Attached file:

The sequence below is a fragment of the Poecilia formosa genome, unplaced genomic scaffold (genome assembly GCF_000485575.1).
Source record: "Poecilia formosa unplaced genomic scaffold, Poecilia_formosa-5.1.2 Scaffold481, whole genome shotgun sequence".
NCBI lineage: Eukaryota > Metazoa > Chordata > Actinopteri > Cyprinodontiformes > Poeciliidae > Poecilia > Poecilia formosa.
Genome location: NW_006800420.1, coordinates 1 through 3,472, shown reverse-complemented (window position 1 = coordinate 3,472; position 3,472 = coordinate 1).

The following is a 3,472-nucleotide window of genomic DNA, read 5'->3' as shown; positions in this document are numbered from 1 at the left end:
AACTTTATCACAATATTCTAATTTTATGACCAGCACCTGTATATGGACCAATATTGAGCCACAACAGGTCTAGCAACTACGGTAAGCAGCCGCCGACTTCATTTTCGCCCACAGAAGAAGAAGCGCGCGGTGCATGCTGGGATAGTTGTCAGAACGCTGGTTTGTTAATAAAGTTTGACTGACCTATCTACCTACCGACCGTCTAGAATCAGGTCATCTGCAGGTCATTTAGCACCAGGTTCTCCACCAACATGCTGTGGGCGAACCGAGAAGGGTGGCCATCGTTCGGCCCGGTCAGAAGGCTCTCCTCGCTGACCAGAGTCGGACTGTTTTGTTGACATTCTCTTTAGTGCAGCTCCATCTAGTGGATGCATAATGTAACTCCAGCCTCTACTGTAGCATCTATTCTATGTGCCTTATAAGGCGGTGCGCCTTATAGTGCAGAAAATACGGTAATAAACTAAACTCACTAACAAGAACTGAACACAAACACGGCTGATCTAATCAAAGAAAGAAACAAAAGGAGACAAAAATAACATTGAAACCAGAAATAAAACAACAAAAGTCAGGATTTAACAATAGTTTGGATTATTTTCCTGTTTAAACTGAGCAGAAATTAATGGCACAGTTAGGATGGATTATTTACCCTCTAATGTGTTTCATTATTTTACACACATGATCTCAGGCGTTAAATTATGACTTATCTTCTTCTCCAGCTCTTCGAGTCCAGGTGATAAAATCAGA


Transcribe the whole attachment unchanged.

The sequence below is a fragment of the Poecilia formosa genome, unplaced genomic scaffold (genome assembly GCF_000485575.1).
Source record: "Poecilia formosa unplaced genomic scaffold, Poecilia_formosa-5.1.2 Scaffold481, whole genome shotgun sequence".
NCBI lineage: Eukaryota > Metazoa > Chordata > Actinopteri > Cyprinodontiformes > Poeciliidae > Poecilia > Poecilia formosa.
Genome location: NW_006800420.1, coordinates 1 through 3,472, shown reverse-complemented (window position 1 = coordinate 3,472; position 3,472 = coordinate 1).

The following is a 3,472-nucleotide window of genomic DNA, read 5'->3' as shown; positions in this document are numbered from 1 at the left end:
AACTTTATCACAATATTCTAATTTTATGACCAGCACCTGTATATGGACCAATATTGAGCCACAACAGGTCTAGCAACTACGGTAAGCAGCCGCCGACTTCATTTTCGCCCACAGAAGAAGAAGCGCGCGGTGCATGCTGGGATAGTTGTCAGAACGCTGGTTTGTTAATAAAGTTTGACTGACCTATCTACCTACCGACCGTCTAGAATCAGGTCATCTGCAGGTCATTTAGCACCAGGTTCTCCACCAACATGCTGTGGGCGAACCGAGAAGGGTGGCCATCGTTCGGCCCGGTCAGAAGGCTCTCCTCGCTGACCAGAGTCGGACTGTTTTGTTGACATTCTCTTTAGTGCAGCTCCATCTAGTGGATGCATAATGTAACTCCAGCCTCTACTGTAGCATCTATTCTATGTGCCTTATAAGGCGGTGCGCCTTATAGTGCAGAAAATACGGTAATAAACTAAACTCACTAACAAGAACTGAACACAAACACGGCTGATCTAATCAAAGAAAGAAACAAAAGGAGACAAAAATAACATTGAAACCAGAAATAAAACAACAAAAGTCAGGATTTAACAATAGTTTGGATTATTTTCCTGTTTAAACTGAGCAGAAATTAATGGCACAGTTAGGATGGATTATTTACCCTCTAATGTGTTTCATTATTTTACACACATGATCTCAGGCGTTAAATTATGACTTATCTTCTTCTCCAGCTCTTCGAGTCCAGGTGATAAAATCAGA